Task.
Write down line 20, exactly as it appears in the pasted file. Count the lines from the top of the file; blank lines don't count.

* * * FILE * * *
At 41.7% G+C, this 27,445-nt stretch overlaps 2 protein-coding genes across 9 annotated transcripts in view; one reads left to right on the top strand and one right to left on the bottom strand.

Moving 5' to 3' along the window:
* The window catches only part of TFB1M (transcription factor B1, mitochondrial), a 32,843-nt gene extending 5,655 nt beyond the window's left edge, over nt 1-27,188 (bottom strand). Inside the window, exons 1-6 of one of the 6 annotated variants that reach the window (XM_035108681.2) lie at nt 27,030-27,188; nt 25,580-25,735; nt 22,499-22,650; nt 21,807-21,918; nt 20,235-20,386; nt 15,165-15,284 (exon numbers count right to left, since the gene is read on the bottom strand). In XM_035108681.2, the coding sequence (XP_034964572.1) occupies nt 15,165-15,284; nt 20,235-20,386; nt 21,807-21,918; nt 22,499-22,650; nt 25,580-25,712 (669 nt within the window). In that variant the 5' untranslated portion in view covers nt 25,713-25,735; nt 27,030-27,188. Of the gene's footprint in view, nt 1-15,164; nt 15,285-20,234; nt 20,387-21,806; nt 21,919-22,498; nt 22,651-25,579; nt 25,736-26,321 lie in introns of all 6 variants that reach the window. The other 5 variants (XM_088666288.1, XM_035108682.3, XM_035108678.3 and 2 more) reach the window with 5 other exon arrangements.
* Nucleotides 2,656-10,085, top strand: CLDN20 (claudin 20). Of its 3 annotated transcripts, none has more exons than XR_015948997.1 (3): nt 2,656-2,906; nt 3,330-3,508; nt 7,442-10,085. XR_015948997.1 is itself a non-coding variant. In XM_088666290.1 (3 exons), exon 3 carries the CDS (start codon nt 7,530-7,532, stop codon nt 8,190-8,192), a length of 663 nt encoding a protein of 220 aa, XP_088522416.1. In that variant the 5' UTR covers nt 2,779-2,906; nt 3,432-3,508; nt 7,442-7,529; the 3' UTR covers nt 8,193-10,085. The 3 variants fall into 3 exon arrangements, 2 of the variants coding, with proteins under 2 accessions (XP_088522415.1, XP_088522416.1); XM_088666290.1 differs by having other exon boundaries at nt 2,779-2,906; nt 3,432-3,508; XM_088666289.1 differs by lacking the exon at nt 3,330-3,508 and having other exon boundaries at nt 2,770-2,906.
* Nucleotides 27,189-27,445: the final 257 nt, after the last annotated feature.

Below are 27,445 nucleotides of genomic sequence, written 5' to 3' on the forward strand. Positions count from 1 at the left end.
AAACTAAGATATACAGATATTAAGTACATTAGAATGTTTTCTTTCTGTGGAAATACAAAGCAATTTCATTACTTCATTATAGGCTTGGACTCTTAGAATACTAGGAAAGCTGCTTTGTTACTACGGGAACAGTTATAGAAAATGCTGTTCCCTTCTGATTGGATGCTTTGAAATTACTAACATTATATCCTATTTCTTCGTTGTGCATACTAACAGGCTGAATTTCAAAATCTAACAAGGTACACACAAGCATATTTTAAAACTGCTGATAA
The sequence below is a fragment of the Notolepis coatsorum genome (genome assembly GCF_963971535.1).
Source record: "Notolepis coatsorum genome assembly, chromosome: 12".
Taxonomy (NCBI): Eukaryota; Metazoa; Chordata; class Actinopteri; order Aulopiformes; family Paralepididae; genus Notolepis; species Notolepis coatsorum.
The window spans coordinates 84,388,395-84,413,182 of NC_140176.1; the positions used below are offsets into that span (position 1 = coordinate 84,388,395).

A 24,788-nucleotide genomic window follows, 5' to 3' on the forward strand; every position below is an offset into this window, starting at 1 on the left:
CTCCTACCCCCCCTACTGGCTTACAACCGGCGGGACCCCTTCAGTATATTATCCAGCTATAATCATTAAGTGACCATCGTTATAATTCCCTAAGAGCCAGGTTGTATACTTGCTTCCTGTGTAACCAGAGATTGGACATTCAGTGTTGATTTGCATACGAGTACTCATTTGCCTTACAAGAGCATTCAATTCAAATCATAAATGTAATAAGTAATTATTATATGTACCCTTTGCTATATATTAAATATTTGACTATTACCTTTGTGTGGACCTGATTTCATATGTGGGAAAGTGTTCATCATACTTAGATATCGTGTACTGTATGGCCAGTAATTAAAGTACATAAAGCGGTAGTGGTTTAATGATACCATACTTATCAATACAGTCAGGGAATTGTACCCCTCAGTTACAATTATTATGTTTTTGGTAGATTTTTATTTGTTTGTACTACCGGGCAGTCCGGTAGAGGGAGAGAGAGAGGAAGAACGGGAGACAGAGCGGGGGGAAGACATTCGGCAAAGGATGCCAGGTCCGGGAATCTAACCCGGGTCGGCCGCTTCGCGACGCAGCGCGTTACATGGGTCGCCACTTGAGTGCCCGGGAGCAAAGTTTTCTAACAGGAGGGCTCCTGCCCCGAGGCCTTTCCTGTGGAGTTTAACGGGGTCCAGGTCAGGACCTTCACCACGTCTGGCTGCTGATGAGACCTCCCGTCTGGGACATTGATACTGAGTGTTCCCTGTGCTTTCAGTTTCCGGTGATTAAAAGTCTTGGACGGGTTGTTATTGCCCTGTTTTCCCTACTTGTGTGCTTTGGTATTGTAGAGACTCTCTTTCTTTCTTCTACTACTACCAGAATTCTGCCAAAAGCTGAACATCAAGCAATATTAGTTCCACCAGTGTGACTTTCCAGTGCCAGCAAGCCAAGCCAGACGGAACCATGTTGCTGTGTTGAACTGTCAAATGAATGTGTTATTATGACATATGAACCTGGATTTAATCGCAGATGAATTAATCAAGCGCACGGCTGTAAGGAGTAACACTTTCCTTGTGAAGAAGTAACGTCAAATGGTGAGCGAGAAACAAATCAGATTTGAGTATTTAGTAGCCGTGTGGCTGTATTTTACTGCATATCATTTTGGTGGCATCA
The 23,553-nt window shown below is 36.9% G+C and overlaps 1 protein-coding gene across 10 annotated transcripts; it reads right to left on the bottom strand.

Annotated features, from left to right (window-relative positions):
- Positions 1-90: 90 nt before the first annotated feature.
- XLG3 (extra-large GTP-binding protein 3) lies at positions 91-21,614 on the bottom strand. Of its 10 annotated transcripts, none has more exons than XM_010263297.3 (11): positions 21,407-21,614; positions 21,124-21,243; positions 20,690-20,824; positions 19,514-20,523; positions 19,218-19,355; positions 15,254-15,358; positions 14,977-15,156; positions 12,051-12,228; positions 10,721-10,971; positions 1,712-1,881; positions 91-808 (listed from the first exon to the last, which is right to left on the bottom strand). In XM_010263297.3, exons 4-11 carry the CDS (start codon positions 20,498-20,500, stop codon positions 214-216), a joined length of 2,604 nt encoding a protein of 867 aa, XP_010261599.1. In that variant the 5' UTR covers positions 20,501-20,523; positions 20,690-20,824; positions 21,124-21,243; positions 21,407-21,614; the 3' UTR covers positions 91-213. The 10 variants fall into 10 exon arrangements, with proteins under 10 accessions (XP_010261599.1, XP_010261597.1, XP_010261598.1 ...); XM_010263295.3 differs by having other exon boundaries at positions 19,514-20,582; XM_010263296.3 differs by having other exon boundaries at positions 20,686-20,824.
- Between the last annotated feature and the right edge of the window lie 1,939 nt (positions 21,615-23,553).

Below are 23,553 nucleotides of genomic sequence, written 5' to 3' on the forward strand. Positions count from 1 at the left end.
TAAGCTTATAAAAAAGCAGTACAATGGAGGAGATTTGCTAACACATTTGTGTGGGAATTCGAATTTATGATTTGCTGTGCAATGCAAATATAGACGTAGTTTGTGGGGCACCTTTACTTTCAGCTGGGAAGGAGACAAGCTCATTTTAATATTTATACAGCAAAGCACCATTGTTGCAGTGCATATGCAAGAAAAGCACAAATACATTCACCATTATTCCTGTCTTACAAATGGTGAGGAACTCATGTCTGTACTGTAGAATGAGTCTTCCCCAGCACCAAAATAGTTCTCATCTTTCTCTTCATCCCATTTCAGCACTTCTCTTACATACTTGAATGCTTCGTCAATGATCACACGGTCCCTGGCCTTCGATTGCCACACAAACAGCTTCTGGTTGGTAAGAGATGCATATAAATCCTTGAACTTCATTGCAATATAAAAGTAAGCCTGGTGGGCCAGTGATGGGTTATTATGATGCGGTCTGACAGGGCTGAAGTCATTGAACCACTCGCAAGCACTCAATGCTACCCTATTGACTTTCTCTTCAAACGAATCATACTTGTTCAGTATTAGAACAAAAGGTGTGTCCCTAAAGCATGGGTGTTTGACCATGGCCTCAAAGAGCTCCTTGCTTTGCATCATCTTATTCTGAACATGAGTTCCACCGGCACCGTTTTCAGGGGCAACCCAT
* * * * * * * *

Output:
TAAGCTTATAAAAAAGCAGTACAATGGAGGAGATTTGCTAACACATTTGTGTGGGAATTCGAATTTATGATTTGCTGTGCAATGCAAATATAGACGTAGTTTGTGGGGCACCTTTACTTTCAGCTGGGAAGGAGACAAGCTCATTTTAATATTTATACAGCAAAGCACCATTGTTGCAGTGCATATGCAAGAAAAGCACAAATACATTCACCATTATTCCTGTCTTACAAATGGTGAGGAACTCATGTCTGTACTGTAGAATGAGTCTTCCCCAGCACCAAAATAGTTCTCATCTTTCTCTTCATCCCATTTCAGCACTTCTCTTACATACTTGAATGCTTCGTCAATGATCACACGGTCCCTGGCCTTCGATTGCCACACAAACAGCTTCTGGTTGGTAAGAGATGCATATAAATCCTTGAACTTCATTGCAATATAAAAGTAAGCCTGGTGGGCCAGTGATGGGTTATTATGATGCGGTCTGACAGGGCTGAAGTCATTGAACCACTCGCAAGCACTCAATGCTACCCTATTGACTTTCTCTTCAAACGAATCATACTTGTTCAGTATTAGAACAAAAGGTGTGTCCCTAAAGCATGGGTGTTTGACCATGGCCTCAAAGAGCTCCTTGCTTTGCATCATCTTATTCTGAACATGAGTTCCACCGGCACCGTTTTCAGGGGCAACCCAT